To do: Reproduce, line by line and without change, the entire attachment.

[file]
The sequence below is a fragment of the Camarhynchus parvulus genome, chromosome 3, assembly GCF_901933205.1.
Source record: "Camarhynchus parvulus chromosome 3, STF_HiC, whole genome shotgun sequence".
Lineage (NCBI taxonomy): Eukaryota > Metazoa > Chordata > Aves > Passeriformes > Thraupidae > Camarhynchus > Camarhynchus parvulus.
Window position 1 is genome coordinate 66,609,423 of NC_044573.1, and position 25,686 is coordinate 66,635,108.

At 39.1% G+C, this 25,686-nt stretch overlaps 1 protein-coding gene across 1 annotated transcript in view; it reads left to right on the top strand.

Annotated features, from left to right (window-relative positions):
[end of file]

The sequence below is a fragment of the Camarhynchus parvulus genome, chromosome 3, assembly GCF_901933205.1.
Source record: "Camarhynchus parvulus chromosome 3, STF_HiC, whole genome shotgun sequence".
Lineage (NCBI taxonomy): Eukaryota > Metazoa > Chordata > Aves > Passeriformes > Thraupidae > Camarhynchus > Camarhynchus parvulus.
Window position 1 is genome coordinate 66,609,423 of NC_044573.1, and position 25,686 is coordinate 66,635,108.

At 39.1% G+C, this 25,686-nt stretch overlaps 1 protein-coding gene across 1 annotated transcript in view; it reads left to right on the top strand.

Annotated features, from left to right (window-relative positions):